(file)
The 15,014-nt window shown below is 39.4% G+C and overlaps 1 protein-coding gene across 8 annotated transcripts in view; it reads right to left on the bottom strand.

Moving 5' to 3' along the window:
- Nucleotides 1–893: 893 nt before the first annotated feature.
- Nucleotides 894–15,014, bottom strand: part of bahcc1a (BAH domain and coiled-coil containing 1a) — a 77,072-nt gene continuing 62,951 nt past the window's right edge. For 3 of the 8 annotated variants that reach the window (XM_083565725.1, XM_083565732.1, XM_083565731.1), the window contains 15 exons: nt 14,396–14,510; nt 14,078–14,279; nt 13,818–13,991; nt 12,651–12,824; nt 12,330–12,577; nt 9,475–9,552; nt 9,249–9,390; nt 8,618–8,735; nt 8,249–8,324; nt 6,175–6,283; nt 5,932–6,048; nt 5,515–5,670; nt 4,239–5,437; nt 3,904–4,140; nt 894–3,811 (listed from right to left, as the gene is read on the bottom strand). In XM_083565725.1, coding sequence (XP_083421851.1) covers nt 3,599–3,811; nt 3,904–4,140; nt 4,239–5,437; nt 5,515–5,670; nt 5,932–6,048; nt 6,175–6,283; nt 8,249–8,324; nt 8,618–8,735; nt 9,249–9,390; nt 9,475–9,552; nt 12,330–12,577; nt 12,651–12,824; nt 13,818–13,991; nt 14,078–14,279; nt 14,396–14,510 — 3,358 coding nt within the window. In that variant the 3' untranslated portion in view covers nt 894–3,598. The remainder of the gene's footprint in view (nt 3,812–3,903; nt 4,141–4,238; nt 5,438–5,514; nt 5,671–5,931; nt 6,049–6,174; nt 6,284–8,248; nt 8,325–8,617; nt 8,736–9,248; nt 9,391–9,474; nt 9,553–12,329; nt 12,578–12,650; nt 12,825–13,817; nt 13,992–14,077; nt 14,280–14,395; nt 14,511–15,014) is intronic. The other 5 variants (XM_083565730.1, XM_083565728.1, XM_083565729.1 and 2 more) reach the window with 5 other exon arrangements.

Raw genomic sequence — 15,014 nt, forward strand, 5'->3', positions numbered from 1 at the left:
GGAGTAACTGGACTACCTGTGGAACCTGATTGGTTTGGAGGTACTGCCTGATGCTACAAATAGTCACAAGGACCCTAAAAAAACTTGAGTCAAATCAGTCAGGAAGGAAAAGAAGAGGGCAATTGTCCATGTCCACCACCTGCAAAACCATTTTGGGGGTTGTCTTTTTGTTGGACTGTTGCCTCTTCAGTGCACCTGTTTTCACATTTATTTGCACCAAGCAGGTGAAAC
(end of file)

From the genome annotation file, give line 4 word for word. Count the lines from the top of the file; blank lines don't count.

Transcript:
- Nucleotides 894–15,014, bottom strand: part of bahcc1a (BAH domain and coiled-coil containing 1a) — a 77,072-nt gene continuing 62,951 nt past the window's right edge. For 3 of the 8 annotated variants that reach the window (XM_083565725.1, XM_083565732.1, XM_083565731.1), the window contains 15 exons: nt 14,396–14,510; nt 14,078–14,279; nt 13,818–13,991; nt 12,651–12,824; nt 12,330–12,577; nt 9,475–9,552; nt 9,249–9,390; nt 8,618–8,735; nt 8,249–8,324; nt 6,175–6,283; nt 5,932–6,048; nt 5,515–5,670; nt 4,239–5,437; nt 3,904–4,140; nt 894–3,811 (listed from right to left, as the gene is read on the bottom strand). In XM_083565725.1, coding sequence (XP_083421851.1) covers nt 3,599–3,811; nt 3,904–4,140; nt 4,239–5,437; nt 5,515–5,670; nt 5,932–6,048; nt 6,175–6,283; nt 8,249–8,324; nt 8,618–8,735; nt 9,249–9,390; nt 9,475–9,552; nt 12,330–12,577; nt 12,651–12,824; nt 13,818–13,991; nt 14,078–14,279; nt 14,396–14,510 — 3,358 coding nt within the window. In that variant the 3' untranslated portion in view covers nt 894–3,598. The remainder of the gene's footprint in view (nt 3,812–3,903; nt 4,141–4,238; nt 5,438–5,514; nt 5,671–5,931; nt 6,049–6,174; nt 6,284–8,248; nt 8,325–8,617; nt 8,736–9,248; nt 9,391–9,474; nt 9,553–12,329; nt 12,578–12,650; nt 12,825–13,817; nt 13,992–14,077; nt 14,280–14,395; nt 14,511–15,014) is intronic. The other 5 variants (XM_083565730.1, XM_083565728.1, XM_083565729.1 and 2 more) reach the window with 5 other exon arrangements.